I can still feel the sinking feeling in the pit of my stomach and the feeling finally rising from my heart to my head, screaming at me to realise there was no point. I pointed them out to him - nothing. I asked him if he wanted me to call them over - nothing.
He finally said, “I’m sorry but I am freaking out. I normally can’t keep my hands off you, but I have no desire to touch you right now.”
That really felt like a punch in my gut. I am not the one who suggested he meet them, I never had unrealistic expectations (at least I thought I didn’t) I had tried to end it. This was all at his request.
Still we stayed together for several more months, because when we were alone, we didn’t think about anyone but ourselves, and how happy we made each other. It went unspoken for a long time what we both knew. We couldn’t have each other and still have the life we wanted.
When we did break up for good, I felt like it was the right time. Time to admit the truth. Time to face it. But it still wasn’t anything I was prepared for.
My life did not make sense with him, but it didn’t make sense without him either. I felt physical pain from missing him so much, and I was not a good mother during that time. I only have myself to blame for that.
It scares me knowing if we would have gotten married, and had our own kids, he would have had obvious favouritism to his own kids over mine. I would have walked on eggshells trying to make sure he wasn’t feeling like he was making any more of a “sacrifice" than he already felt he was making by being with me. By being with us.
But this was selfish love. One sided love.
One woman's relationship dilemma: "It's me or the baby." Post continues after video.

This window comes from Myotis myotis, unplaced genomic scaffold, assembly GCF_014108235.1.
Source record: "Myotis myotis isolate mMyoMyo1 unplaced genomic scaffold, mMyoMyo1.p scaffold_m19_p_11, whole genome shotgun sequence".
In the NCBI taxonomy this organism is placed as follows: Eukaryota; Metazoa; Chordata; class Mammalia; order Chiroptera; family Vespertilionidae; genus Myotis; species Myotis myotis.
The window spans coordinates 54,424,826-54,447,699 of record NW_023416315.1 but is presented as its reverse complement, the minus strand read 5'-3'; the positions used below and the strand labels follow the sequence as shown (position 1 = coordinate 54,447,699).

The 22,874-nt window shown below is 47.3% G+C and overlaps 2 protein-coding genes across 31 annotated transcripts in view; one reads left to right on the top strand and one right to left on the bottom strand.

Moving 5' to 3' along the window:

If you love someone, you don’t expect them to be by your side and watch you move on just so you don’t have to endure the pain. He wanted the best of both worlds and I gave it to him for a while.
In the end, what snapped me out of it was my kids. I love them more than anything. I made some wrong choices, and I am admitting here for the first time, that I did not put them first by continuing to date him. I know most might expect me to say I am ashamed of myself and in some ways I am. I never involved them but I did get too involved with my heart, and it was broken. That did affect them. I think I always knew deep down I would never subject them to that despite the pain I subjected myself to. For a while I wondered if this whole experience was a waste of my spirit, But I think it might be worth learning how to love again, and the lessons I picked up along the way.
I have learned that someone who really wanted me and couldn’t live without me would accept my kids who are the best part of me, and accept them happily. Not everyone is like him not wanting to take on other people’s children, some men, and women, are completely open to this idea, and go on to become amazing step-parents.
I can’t settle for less than I deserve, but more importantly, what my kids deserve.
I don’t think he was a horrible person by any means. I think it takes strength and clarity to recognise you don’t want the responsibility of being involved in someone else’s kids’ lives no matter how much you want them. Do I think it’s responsible to keep dating someone when you know it won’t work, even if she is gorgeous, kind, smart, and everything you ever wanted in a woman but haven’t been able to find?
No, I don’t.
How to stop dating a type. Post continues after audio.
It’s not the right thing to do. But it was irresponsible of me as well to continue seeing someone I knew was going to be hard to let go of, when he wanted me all to himself. Falling in love with him was like falling on my knees every time he got worried about the future and pushed me away, only to be kicked back down again just as soon as it all started to feel right again.
But I do know this: I won’t ever be stuck feeling like I will never move on again because now I know I have the strength to do so. I won’t ever be with someone again and feel like when we are together, no matter how tight we hold on to each other, it could always be the last time.
And I won’t decide to choose him when he realises he gave up the person he’s been searching for his whole life, because he chose not to choose me.
Stephanie Portell is a single working mum to two boys, and part-time writer. She primarily focused on the funny aspect of parenting and keeping herself sane when her kids purposely try to make her insane. She has been published on The Huffington Post, Scary Mommy and The Good Men Project. You can read more of her writing on her blog, More Than Mothers.